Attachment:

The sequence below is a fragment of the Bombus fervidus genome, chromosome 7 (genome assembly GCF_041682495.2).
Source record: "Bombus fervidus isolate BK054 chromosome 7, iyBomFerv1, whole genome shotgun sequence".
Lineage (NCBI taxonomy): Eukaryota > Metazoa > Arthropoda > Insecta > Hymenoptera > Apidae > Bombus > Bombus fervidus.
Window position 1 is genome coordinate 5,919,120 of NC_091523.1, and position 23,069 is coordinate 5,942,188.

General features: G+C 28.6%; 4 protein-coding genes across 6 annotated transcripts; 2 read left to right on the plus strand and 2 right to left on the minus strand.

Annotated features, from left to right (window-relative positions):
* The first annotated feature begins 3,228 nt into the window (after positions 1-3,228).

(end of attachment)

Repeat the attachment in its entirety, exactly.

The sequence below is a fragment of the Bombus fervidus genome, chromosome 7 (genome assembly GCF_041682495.2).
Source record: "Bombus fervidus isolate BK054 chromosome 7, iyBomFerv1, whole genome shotgun sequence".
Lineage (NCBI taxonomy): Eukaryota > Metazoa > Arthropoda > Insecta > Hymenoptera > Apidae > Bombus > Bombus fervidus.
Window position 1 is genome coordinate 5,919,120 of NC_091523.1, and position 23,069 is coordinate 5,942,188.

General features: G+C 28.6%; 4 protein-coding genes across 6 annotated transcripts; 2 read left to right on the plus strand and 2 right to left on the minus strand.

Annotated features, from left to right (window-relative positions):
* The first annotated feature begins 3,228 nt into the window (after positions 1-3,228).